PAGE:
TK

Flowering

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    9
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AllMusic Review by

Toru Kitajima, known to his fans simply as TK, is the guitarist and vocalist of Japanese math rockers Ling Tosite Sigure, whose frenetic, angular music may best be described as “tightly controlled chaos.” On this, his debut solo album, TK transposes his main band’s basic template onto a marginally softer palette, incorporating acoustic instrumentation, increased melodic sense, and gentle, almost ambient interludes. This is in no wise a relaxing album, however. Many of the songs are played at high tempo and follow a similar pattern: complex, arpeggiated motifs on acoustic guitar and piano are layered up with rubbery basslines, tumbling drums, and fuzzy electric guitar into an often dissonant stew, from which occasionally they will all come together to burst out into a wonderfully melodic passage. TK sings throughout in a breathy, otherworldly falsetto, only losing it toward the end of “Abnormal Trick,” when he shrieks like a wounded animal under a twisted, atonal guitar solo. These songs do generally have verse-chorus structure, if not an altogether traditional one, but it is often hard to spot amidst the barrage and really takes a few listens to become apparent. Of the faster songs, “Haze” perhaps comes the closest to a traditional pop song structure, with a coherent melody all the way through. It’s the little things adding to the overall texture that, in part, make this album so special: the folky violin and electronic bleeps on “Haze”; the muffled vocals and sweeping string arrangements of single “Film a Moment,” on which TK’s Sigure bandmates help out. It’s when the album takes time to breathe that its real beauty is revealed. The hushed lullabies “White Silence” and “Fourth” are simply gorgeous, with lush pastoral melodies and tasteful string embellishments. The short, almost ambient instrumentals “Daylily” and “Sound AM 326” seem heavily influenced by Ryuichi Sakamoto. This is a wonderful, beautiful album, one of the best releases of 2012. TK’s aim seems to have been to combine beauty and ugliness, gentleness and fury. In this he has most definitely succeeded. Fans of Ling Tosite Sigure will undoubtedly love this album. The casual audience seeking an entry point into Japanese indie rock could certainly do worse than to start here, though some may be put off by the sheer density. However, this is a great stepping stone for preparing the listener to enjoy the full sonic onslaught of Sigure itself.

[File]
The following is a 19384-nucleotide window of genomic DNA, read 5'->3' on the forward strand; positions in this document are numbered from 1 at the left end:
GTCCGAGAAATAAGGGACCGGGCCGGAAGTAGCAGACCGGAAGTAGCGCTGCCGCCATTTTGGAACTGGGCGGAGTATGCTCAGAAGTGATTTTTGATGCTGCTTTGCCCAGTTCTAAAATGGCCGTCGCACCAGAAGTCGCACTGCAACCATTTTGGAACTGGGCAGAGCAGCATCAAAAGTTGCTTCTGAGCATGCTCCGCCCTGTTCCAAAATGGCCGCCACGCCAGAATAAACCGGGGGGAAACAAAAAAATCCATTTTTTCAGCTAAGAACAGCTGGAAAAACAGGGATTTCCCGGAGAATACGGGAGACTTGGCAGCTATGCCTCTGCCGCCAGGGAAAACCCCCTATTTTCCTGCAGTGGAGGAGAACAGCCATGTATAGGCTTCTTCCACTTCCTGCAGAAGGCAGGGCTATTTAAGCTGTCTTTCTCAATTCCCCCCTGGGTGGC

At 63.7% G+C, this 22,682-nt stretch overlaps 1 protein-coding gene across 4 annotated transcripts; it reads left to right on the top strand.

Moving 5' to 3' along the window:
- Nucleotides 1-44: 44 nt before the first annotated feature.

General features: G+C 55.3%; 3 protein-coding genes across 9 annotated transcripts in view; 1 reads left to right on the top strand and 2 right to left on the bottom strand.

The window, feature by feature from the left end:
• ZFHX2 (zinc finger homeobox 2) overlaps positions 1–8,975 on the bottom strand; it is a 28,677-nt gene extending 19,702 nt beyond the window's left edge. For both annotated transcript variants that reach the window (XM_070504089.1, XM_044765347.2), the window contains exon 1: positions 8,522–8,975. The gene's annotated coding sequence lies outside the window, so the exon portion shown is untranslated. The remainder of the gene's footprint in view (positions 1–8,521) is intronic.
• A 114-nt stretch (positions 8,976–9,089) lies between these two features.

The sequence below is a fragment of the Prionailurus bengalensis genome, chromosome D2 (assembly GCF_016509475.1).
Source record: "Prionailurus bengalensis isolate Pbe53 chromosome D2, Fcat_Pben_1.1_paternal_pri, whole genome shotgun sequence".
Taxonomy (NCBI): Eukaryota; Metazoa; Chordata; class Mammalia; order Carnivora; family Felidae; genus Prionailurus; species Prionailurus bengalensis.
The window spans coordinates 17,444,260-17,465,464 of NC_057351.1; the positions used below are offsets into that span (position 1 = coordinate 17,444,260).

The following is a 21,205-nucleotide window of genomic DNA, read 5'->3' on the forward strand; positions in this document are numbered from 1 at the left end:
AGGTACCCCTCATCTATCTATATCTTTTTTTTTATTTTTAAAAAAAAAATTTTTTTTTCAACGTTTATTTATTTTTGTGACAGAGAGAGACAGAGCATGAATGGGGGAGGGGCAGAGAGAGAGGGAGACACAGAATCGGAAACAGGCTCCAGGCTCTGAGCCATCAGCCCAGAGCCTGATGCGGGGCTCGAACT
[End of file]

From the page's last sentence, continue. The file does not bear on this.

Track Listing

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